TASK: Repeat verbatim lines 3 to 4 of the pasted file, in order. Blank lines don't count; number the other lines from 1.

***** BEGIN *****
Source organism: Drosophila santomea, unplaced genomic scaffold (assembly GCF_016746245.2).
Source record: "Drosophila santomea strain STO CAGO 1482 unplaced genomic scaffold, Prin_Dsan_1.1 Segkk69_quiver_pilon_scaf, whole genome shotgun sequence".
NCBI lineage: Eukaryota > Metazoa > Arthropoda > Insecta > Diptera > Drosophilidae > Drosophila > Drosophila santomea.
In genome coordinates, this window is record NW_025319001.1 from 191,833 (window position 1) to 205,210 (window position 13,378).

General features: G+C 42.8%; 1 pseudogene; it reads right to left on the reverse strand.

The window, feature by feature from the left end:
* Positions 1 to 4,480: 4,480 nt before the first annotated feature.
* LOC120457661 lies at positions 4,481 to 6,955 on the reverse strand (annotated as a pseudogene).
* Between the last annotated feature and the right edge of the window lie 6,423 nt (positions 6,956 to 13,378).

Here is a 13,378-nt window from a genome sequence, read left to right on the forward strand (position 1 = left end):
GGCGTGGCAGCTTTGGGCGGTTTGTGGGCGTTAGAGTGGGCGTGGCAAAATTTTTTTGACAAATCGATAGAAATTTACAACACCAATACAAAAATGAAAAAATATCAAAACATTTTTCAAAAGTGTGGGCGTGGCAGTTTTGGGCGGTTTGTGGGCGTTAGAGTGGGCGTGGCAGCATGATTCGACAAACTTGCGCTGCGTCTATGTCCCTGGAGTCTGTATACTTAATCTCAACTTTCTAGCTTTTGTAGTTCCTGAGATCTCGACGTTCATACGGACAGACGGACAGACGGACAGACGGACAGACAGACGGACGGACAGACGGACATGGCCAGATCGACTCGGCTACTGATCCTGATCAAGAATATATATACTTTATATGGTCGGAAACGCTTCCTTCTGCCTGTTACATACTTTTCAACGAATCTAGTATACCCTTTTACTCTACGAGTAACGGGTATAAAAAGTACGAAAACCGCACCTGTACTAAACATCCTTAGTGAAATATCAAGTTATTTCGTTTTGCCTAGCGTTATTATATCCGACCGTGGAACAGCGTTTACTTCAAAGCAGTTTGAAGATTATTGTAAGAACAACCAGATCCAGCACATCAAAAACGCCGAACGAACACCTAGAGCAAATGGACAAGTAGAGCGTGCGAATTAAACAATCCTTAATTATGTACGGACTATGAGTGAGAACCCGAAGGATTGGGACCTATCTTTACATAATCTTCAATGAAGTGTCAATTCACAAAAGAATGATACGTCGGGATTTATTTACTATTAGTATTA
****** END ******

NCBI lineage: Eukaryota > Metazoa > Arthropoda > Insecta > Diptera > Drosophilidae > Drosophila > Drosophila santomea.
In genome coordinates, this window is record NW_025319001.1 from 191,833 (window position 1) to 205,210 (window position 13,378).